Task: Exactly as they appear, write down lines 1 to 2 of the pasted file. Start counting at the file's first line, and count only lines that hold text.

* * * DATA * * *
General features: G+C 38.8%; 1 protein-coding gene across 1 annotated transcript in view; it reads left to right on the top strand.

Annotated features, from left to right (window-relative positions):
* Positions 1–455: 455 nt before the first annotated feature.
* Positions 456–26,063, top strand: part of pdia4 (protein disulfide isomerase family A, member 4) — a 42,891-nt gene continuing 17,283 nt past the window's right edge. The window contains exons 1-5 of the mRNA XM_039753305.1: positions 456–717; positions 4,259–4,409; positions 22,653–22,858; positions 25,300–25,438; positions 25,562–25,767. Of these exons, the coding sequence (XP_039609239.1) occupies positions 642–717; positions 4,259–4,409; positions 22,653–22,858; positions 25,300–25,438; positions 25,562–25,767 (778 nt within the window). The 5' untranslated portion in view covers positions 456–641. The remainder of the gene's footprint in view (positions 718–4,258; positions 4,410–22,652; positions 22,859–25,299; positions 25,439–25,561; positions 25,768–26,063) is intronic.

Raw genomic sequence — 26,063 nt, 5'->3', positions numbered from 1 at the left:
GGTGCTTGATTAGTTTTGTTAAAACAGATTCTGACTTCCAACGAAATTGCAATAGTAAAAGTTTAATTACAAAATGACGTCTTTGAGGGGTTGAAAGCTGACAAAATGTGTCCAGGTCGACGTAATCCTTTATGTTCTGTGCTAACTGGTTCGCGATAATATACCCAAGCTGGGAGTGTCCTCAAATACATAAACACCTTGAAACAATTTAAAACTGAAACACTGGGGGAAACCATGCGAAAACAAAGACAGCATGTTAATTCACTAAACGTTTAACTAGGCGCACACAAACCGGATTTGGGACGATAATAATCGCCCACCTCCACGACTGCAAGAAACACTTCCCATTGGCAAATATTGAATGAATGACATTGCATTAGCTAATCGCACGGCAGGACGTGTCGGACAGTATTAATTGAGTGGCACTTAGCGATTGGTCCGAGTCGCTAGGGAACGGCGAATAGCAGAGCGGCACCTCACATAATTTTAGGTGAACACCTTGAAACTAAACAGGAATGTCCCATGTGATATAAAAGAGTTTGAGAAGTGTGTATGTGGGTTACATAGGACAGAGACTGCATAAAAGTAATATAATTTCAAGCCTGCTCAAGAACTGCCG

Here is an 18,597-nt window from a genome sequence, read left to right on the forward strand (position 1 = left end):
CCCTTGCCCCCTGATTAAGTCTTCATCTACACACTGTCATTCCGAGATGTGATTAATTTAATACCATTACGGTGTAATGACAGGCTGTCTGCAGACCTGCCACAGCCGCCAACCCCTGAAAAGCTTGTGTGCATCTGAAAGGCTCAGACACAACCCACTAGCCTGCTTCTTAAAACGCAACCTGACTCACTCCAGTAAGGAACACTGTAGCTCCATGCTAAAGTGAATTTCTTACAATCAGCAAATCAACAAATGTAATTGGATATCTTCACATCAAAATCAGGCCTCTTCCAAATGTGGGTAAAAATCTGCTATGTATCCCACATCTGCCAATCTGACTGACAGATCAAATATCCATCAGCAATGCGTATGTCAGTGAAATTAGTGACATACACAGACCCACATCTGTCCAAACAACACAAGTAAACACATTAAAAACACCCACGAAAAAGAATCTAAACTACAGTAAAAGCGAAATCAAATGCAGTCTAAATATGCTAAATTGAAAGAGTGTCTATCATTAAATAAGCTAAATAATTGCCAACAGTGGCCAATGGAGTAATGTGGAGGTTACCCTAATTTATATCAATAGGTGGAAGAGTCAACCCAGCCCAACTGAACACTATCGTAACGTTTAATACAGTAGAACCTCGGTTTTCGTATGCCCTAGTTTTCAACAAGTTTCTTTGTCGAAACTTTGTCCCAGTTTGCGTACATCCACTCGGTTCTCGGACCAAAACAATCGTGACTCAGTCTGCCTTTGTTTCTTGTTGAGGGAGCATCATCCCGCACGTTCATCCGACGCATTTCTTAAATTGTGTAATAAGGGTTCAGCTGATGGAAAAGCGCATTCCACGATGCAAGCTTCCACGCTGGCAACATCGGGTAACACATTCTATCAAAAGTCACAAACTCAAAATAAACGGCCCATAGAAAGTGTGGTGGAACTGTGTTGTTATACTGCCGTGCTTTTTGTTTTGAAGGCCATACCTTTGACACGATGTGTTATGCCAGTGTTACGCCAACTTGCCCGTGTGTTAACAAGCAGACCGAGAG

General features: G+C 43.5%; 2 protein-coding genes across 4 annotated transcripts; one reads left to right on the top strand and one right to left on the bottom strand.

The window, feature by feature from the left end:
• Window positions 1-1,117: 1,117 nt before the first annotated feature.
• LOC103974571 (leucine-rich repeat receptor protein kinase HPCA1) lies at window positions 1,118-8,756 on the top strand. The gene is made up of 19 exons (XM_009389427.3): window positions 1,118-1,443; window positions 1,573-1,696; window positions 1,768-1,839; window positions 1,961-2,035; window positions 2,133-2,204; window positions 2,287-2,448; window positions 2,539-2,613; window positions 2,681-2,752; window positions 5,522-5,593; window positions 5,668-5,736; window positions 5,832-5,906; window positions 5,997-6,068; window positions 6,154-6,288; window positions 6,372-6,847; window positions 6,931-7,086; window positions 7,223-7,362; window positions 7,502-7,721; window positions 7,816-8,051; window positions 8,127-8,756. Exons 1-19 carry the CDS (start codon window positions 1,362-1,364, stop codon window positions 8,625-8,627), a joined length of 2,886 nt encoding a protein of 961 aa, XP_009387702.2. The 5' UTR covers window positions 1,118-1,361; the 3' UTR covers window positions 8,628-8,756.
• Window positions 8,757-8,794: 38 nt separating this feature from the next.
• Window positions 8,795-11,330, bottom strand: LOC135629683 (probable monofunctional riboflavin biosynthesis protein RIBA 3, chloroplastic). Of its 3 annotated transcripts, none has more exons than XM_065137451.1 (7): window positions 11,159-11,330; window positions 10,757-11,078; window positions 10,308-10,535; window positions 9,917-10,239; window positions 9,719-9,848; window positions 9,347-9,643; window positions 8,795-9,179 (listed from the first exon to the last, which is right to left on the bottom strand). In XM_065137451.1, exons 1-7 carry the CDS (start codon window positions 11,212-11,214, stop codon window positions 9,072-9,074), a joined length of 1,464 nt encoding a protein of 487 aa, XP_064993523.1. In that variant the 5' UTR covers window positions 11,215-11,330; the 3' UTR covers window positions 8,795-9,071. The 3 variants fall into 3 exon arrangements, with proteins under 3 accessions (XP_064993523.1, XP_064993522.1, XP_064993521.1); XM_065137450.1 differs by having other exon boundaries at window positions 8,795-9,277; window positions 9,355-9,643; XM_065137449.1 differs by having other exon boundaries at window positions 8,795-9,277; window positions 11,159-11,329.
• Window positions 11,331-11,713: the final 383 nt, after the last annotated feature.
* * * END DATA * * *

General features: G+C 38.8%; 1 protein-coding gene across 1 annotated transcript in view; it reads left to right on the top strand.

Annotated features, from left to right (window-relative positions):